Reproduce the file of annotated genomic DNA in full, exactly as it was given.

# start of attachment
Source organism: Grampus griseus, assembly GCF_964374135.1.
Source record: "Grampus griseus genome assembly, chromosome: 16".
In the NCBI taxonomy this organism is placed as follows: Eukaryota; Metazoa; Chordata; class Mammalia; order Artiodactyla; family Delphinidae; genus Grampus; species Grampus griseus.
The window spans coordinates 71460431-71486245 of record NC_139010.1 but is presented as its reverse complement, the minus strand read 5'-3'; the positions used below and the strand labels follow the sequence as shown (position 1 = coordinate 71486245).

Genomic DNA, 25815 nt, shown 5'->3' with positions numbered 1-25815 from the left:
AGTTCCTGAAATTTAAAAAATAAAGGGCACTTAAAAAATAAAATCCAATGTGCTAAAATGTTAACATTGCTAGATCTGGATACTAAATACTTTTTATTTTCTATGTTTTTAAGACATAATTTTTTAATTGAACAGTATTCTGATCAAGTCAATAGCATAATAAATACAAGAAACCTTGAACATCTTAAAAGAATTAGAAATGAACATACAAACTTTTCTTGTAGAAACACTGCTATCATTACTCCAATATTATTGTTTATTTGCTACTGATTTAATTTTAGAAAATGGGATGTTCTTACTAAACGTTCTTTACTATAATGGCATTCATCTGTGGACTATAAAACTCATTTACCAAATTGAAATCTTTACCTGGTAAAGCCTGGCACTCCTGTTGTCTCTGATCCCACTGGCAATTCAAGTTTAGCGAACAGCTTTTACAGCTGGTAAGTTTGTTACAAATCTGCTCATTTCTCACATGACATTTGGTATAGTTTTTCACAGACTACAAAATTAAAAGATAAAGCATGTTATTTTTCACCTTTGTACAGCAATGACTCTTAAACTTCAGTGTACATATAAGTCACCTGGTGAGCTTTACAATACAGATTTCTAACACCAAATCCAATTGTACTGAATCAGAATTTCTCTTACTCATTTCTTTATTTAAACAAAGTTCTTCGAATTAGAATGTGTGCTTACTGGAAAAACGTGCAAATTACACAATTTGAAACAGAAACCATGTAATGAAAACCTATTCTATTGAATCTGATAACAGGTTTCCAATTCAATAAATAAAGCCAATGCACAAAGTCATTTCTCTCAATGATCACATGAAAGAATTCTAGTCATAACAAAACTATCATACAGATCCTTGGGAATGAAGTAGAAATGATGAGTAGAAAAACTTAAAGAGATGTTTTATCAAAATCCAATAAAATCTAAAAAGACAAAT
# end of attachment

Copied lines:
Source organism: Grampus griseus, assembly GCF_964374135.1.
Source record: "Grampus griseus genome assembly, chromosome: 16".
In the NCBI taxonomy this organism is placed as follows: Eukaryota; Metazoa; Chordata; class Mammalia; order Artiodactyla; family Delphinidae; genus Grampus; species Grampus griseus.
The window spans coordinates 71460431-71486245 of record NC_139010.1 but is presented as its reverse complement, the minus strand read 5'-3'; the positions used below and the strand labels follow the sequence as shown (position 1 = coordinate 71486245).

Genomic DNA, 25815 nt, shown 5'->3' with positions numbered 1-25815 from the left:
AGTTCCTGAAATTTAAAAAATAAAGGGCACTTAAAAAATAAAATCCAATGTGCTAAAATGTTAACATTGCTAGATCTGGATACTAAATACTTTTTATTTTCTATGTTTTTAAGACATAATTTTTTAATTGAACAGTATTCTGATCAAGTCAATAGCATAATAAATACAAGAAACCTTGAACATCTTAAAAGAATTAGAAATGAACATACAAACTTTTCTTGTAGAAACACTGCTATCATTACTCCAATATTATTGTTTATTTGCTACTGATTTAATTTTAGAAAATGGGATGTTCTTACTAAACGTTCTTTACTATAATGGCATTCATCTGTGGACTATAAAACTCATTTACCAAATTGAAATCTTTACCTGGTAAAGCCTGGCACTCCTGTTGTCTCTGATCCCACTGGCAATTCAAGTTTAGCGAACAGCTTTTACAGCTGGTAAGTTTGTTACAAATCTGCTCATTTCTCACATGACATTTGGTATAGTTTTTCACAGACTACAAAATTAAAAGATAAAGCATGTTATTTTTCACCTTTGTACAGCAATGACTCTTAAACTTCAGTGTACATATAAGTCACCTGGTGAGCTTTACAATACAGATTTCTAACACCAAATCCAATTGTACTGAATCAGAATTTCTCTTACTCATTTCTTTATTTAAACAAAGTTCTTCGAATTAGAATGTGTGCTTACTGGAAAAACGTGCAAATTACACAATTTGAAACAGAAACCATGTAATGAAAACCTATTCTATTGAATCTGATAACAGGTTTCCAATTCAATAAATAAAGCCAATGCACAAAGTCATTTCTCTCAATGATCACATGAAAGAATTCTAGTCATAACAAAACTATCATACAGATCCTTGGGAATGAAGTAGAAATGATGAGTAGAAAAACTTAAAGAGATGTTTTATCAAAATCCAATAAAATCTAAAAAGACAAAT